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Abortion Laws

This guide discusses the developments in laws related to abortion following the Dobbs v. Jackson Women's Health Organization ruling.

Medical Abortions

Medical abortions are administered using prescription medication rather than surgery.

Texas Law

In the second special session of 2013, the Texas Legislature passed HB 2. This bill added new restrictions to the use of abortion-inducing medication such as "the Mifeprex regimen, misoprostol (Cytotec), and methotrexate." Specifically, this bill added Subchapter D to the Woman's Right to Know Act.

After amendments in 2017 and 2021, this subchapter requires a physician to do the following in order to prescribe such medication:

  • Examine the patient in person;
  • Document the gestational age of the pregnancy in the patient's medical records;
  • Provide a phone number where the patient can obtain help with complications 24 hours a day;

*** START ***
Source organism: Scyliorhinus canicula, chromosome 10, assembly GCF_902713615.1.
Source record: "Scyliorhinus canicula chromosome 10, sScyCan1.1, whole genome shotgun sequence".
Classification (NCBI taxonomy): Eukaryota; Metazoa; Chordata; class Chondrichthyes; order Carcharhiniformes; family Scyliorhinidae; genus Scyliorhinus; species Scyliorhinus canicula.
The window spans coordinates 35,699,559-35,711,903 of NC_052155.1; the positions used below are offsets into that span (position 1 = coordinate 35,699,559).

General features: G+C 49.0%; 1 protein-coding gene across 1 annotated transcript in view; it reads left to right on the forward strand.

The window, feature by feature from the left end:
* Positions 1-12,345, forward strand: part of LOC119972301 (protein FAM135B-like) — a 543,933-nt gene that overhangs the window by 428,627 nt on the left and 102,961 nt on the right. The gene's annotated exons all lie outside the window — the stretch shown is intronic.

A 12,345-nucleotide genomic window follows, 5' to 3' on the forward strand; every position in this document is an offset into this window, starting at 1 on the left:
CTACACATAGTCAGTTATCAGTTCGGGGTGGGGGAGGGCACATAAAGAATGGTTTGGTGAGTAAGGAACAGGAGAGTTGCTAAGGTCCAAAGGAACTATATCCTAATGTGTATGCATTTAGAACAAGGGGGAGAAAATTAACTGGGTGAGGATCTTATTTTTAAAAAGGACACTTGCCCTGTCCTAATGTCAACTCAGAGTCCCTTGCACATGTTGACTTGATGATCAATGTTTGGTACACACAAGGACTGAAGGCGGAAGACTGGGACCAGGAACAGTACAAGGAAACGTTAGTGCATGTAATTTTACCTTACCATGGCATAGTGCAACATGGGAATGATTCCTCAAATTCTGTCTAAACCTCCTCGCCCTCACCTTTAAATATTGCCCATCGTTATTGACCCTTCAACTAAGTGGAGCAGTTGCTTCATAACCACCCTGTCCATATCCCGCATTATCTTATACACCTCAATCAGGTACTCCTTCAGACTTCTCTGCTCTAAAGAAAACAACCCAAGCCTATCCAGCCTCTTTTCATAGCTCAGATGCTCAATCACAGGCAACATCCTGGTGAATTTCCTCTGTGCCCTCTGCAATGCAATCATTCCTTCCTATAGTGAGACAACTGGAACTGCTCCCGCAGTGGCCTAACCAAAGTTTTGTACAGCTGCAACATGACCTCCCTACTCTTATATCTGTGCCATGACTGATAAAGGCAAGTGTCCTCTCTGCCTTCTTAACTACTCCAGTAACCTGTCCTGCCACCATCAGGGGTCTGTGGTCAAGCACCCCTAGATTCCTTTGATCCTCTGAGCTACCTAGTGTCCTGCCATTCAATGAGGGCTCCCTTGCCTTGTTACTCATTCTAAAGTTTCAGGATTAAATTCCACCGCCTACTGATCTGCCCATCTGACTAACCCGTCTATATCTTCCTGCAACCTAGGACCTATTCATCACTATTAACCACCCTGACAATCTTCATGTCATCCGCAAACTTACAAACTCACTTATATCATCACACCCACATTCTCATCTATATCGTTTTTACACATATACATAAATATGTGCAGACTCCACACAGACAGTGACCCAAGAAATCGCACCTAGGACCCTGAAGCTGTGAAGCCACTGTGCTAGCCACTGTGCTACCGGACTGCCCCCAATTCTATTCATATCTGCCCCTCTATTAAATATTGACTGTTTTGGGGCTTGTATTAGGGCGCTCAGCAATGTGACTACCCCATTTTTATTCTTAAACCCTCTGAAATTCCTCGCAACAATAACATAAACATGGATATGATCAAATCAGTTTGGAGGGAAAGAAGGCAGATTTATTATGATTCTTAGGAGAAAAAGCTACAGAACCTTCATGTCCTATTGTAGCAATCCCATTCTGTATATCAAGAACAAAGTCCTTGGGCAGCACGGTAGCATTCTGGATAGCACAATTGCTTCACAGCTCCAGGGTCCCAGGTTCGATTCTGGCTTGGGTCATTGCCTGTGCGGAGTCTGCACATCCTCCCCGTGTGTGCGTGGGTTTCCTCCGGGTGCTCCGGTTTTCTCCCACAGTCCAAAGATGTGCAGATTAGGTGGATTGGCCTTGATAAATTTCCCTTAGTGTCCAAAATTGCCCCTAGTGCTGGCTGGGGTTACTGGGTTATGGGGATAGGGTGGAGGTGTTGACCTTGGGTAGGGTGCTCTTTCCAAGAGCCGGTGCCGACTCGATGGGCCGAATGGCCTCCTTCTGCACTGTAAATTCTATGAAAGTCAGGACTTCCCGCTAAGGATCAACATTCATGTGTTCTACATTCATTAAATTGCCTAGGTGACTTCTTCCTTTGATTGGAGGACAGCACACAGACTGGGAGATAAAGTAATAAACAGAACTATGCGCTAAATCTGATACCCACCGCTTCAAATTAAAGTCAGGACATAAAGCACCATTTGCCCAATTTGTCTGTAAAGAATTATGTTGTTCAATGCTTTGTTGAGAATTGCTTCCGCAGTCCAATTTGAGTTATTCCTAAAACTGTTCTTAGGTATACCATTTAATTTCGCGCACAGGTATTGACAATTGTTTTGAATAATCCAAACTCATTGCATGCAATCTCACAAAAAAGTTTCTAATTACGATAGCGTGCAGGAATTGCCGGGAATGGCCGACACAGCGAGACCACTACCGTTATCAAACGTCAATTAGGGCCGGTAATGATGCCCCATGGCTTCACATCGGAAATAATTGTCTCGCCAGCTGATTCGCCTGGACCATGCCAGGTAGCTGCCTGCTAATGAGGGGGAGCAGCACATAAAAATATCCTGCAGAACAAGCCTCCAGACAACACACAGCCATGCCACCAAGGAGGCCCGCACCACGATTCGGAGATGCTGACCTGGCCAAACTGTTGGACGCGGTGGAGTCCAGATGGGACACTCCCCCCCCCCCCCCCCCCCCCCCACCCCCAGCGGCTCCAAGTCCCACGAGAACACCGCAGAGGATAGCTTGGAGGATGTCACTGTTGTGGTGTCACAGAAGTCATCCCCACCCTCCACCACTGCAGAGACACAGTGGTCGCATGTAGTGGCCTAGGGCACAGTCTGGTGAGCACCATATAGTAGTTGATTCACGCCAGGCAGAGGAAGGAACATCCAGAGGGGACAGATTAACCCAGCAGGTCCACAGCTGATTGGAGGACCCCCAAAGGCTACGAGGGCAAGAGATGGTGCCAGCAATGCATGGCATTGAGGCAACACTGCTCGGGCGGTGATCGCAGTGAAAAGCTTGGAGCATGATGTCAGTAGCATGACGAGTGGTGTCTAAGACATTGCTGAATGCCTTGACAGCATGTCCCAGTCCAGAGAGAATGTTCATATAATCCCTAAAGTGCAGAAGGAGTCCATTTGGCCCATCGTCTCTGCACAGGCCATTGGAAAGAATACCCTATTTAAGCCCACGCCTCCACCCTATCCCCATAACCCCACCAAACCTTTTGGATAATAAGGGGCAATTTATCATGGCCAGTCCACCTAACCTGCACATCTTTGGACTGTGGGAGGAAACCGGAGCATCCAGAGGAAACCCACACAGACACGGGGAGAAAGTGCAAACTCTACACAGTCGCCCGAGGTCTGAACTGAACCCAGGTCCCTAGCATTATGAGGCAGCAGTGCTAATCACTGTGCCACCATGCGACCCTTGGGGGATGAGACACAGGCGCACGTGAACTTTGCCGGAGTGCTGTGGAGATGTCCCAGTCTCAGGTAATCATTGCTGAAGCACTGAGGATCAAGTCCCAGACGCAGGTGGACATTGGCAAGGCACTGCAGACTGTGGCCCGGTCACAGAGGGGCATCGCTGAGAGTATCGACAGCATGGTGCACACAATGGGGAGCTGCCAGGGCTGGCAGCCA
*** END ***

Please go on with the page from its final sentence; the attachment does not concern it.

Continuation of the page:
• Schedule a follow-up appointment within 14 days and make a reasonable effort to get the patient to attend;
  • Satisfy the informed consent procedures required by Subchapter B of the Woman's Right to Know Act; and
  • Report the abortion to the Department of Health and Human Services as required by Health & Safety Code 245.011.

Federal Law

After the Dobbs v. Jackson Women's Health Organization ruling, United States Attorney General Merrick Garland issued a statement that discussed medications used to induce abortions. He said:

In particular, the FDA has approved the use of the medication Mifepristone. States may not ban Mifepristone based on disagreement with the FDA’s expert judgment about its safety and efficacy.

Attorney General Garland is invoking the concept of "federal pre-emption" and the "Supremacy Clause" of the United States Constitution. This clause states that federal law and the federal Constitution are the "supreme law of the land." It is commonly understood that this means that federal law takes precedence over state laws.

Whether Texas will be able to ban medical abortions will likely need to be decided by the courts.